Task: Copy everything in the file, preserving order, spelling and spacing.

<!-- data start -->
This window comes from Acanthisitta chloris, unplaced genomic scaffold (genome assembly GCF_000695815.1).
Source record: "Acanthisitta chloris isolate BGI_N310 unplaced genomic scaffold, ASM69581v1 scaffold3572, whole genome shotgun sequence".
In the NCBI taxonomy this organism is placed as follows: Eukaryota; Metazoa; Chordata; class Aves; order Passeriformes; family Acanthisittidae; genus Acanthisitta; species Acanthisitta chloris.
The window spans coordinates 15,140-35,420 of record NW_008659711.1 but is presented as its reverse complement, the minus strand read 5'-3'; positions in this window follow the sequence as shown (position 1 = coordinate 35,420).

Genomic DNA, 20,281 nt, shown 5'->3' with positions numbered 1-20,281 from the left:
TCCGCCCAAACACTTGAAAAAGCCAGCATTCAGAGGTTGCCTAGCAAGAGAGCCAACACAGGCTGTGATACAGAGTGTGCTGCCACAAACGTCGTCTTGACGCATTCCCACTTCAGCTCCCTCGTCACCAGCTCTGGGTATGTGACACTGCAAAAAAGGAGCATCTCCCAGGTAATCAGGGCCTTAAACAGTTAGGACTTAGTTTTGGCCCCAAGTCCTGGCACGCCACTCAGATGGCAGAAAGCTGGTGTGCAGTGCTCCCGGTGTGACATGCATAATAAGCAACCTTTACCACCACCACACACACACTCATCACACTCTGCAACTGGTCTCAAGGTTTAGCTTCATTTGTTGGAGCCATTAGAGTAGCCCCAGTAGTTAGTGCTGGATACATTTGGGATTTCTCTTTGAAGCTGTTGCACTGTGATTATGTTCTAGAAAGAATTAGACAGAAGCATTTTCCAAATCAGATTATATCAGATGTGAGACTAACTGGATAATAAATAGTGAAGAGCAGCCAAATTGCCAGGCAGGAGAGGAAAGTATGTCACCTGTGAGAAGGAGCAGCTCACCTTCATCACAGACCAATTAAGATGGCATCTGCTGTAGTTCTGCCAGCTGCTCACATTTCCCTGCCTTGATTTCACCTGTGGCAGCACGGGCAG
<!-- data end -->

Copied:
This window comes from Acanthisitta chloris, unplaced genomic scaffold (genome assembly GCF_000695815.1).
Source record: "Acanthisitta chloris isolate BGI_N310 unplaced genomic scaffold, ASM69581v1 scaffold3572, whole genome shotgun sequence".
In the NCBI taxonomy this organism is placed as follows: Eukaryota; Metazoa; Chordata; class Aves; order Passeriformes; family Acanthisittidae; genus Acanthisitta; species Acanthisitta chloris.
The window spans coordinates 15,140-35,420 of record NW_008659711.1 but is presented as its reverse complement, the minus strand read 5'-3'; positions in this window follow the sequence as shown (position 1 = coordinate 35,420).

Genomic DNA, 20,281 nt, shown 5'->3' with positions numbered 1-20,281 from the left:
TCCGCCCAAACACTTGAAAAAGCCAGCATTCAGAGGTTGCCTAGCAAGAGAGCCAACACAGGCTGTGATACAGAGTGTGCTGCCACAAACGTCGTCTTGACGCATTCCCACTTCAGCTCCCTCGTCACCAGCTCTGGGTATGTGACACTGCAAAAAAGGAGCATCTCCCAGGTAATCAGGGCCTTAAACAGTTAGGACTTAGTTTTGGCCCCAAGTCCTGGCACGCCACTCAGATGGCAGAAAGCTGGTGTGCAGTGCTCCCGGTGTGACATGCATAATAAGCAACCTTTACCACCACCACACACACACTCATCACACTCTGCAACTGGTCTCAAGGTTTAGCTTCATTTGTTGGAGCCATTAGAGTAGCCCCAGTAGTTAGTGCTGGATACATTTGGGATTTCTCTTTGAAGCTGTTGCACTGTGATTATGTTCTAGAAAGAATTAGACAGAAGCATTTTCCAAATCAGATTATATCAGATGTGAGACTAACTGGATAATAAATAGTGAAGAGCAGCCAAATTGCCAGGCAGGAGAGGAAAGTATGTCACCTGTGAGAAGGAGCAGCTCACCTTCATCACAGACCAATTAAGATGGCATCTGCTGTAGTTCTGCCAGCTGCTCACATTTCCCTGCCTTGATTTCACCTGTGGCAGCACGGGCAG